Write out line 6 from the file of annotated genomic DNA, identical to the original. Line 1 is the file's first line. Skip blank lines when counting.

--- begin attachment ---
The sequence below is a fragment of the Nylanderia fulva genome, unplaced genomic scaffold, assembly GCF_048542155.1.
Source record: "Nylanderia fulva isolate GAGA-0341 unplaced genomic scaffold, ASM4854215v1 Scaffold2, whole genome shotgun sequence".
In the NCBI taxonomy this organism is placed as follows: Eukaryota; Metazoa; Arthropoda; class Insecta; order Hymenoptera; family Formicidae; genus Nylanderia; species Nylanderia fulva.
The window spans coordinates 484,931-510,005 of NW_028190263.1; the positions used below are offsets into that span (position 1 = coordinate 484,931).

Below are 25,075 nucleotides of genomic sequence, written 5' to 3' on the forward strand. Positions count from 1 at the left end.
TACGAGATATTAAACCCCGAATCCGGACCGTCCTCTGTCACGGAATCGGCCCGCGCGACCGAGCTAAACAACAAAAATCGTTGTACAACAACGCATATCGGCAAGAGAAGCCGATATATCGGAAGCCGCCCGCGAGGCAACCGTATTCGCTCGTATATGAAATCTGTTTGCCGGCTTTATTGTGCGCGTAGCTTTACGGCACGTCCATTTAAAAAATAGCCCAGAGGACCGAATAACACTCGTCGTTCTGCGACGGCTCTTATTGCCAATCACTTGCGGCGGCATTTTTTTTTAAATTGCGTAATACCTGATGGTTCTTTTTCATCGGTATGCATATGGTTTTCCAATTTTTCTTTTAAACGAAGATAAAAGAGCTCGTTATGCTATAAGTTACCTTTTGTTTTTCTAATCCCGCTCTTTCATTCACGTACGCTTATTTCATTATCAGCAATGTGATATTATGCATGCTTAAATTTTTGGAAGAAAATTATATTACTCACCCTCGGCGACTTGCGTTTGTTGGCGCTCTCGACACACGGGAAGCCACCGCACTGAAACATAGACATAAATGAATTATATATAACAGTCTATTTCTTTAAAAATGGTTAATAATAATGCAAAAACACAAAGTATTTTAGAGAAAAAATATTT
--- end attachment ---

TACGAGATATTAAACCCCGAATCCGGACCGTCCTCTGTCACGGAATCGGCCCGCGCGACCGAGCTAAACAACAAAAATCGTTGTACAACAACGCATATCGGCAAGAGAAGCCGATATATCGGAAGCCGCCCGCGAGGCAACCGTATTCGCTCGTATATGAAATCTGTTTGCCGGCTTTATTGTGCGCGTAGCTTTACGGCACGTCCATTTAAAAAATAGCCCAGAGGACCGAATAACACTCGTCGTTCTGCGACGGCTCTTATTGCCAATCACTTGCGGCGGCATTTTTTTTTAAATTGCGTAATACCTGATGGTTCTTTTTCATCGGTATGCATATGGTTTTCCAATTTTTCTTTTAAACGAAGATAAAAGAGCTCGTTATGCTATAAGTTACCTTTTGTTTTTCTAATCCCGCTCTTTCATTCACGTACGCTTATTTCATTATCAGCAATGTGATATTATGCATGCTTAAATTTTTGGAAGAAAATTATATTACTCACCCTCGGCGACTTGCGTTTGTTGGCGCTCTCGACACACGGGAAGCCACCGCACTGAAACATAGACATAAATGAATTATATATAACAGTCTATTTCTTTAAAAATGGTTAATAATAATGCAAAAACACAAAGTATTTTAGAGAAAAAATATTT